Here are a few more photos from our hikes at White Tank Mountain Regional Park.

The warmer weather and gorgeous skies provided me with several opportunities to photograph a stately saguaro cactus right behind our sight at sunset. I managed to capture the moon one evening as well.

Our next stop was a brief return to Lost Dutchman State Park in Apache Junction, and we made excellent use of our four predominantly fair weather days there. I finished up some product photography for the release of my Coyote Sundial Collection, coming soon to my website. Here’s the coyote at that magical moment when the sun setting behind me painted the edge of the Superstition Mountains red. I love how the rusted steel of the coyote mimicked the colors of the mountains at this moment. There must be more iron than gold in the hills. If the Lost Dutchman knew that, he may not be lost!

Coyote Sundial at Lost Dutchman State Park, Mesa, Arizona

We took a hike up to the Green Boulder, which sits high above the campground. The views were phenomenal!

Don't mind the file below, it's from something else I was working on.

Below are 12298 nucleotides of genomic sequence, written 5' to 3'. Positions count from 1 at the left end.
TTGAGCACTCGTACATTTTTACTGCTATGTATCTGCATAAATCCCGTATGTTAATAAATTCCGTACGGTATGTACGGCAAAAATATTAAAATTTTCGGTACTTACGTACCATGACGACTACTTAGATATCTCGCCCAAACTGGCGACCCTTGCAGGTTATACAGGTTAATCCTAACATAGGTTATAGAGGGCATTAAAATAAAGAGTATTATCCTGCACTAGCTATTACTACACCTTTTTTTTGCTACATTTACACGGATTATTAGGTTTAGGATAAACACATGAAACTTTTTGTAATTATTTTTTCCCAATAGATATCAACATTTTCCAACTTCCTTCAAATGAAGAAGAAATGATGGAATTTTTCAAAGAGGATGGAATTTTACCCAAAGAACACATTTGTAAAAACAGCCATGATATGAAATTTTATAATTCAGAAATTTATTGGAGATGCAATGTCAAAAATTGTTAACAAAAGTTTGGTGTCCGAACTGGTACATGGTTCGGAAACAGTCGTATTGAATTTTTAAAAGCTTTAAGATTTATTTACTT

On the evening before we left, I took my DSLR out for a walk and captured several images I was quite pleased with.

I tried capturing my new friend, the coyote, as the full moon rose behind him. This wasn’t quite so successful, but it sure was fun to play!

Coyote Sundial under the full moon at Lost Dutchman State Park, AZ

Then, on the morning we left, the mist rolled in to float around the crevices of the iconic Superstition Mountains, forming the illusion of a waterfall; several minutes later, the mist shifted and created a halo effect. This has to be one of my favorite visual memories of our journey to date. Isn’t Mother Nature magnificent?

Waterfall Mist on Superstition Mountains, Tonto National Forest, AZ

Halo Mist on Superstition Mountains, Tonto National Forest, AZ

We travelled a short distance from Lost Dutchman along a very winding stretch of the Apache Trail Highway to Tortilla Flat Campground in the Tonto National Forest. What a breathtakingly beautiful ride, in both directions!

I admit to being a bit anxious on this ride, having been warned about the windy switchbacks through the canyons, but Steve was as cool as a cucumber as he navigated Irving through the twists and turns. (Check out the view on his left!)

Apache Trail Scenery en route to Tortilla Flat, AZ

Tortilla Flat Campground was a quick visit, during which we were able to enjoy our first date sans pups when we took a short walk down to the “town” of Tortilla Flat. Although the town has a population of only 6, it’s a destination unto itself. The authentic stagecoach stop is comprised of a restaurant and saloon, a mercantile (aka gift shop), an open air bar with live music on weekends, an operational post office and a country store (aka another gift shop).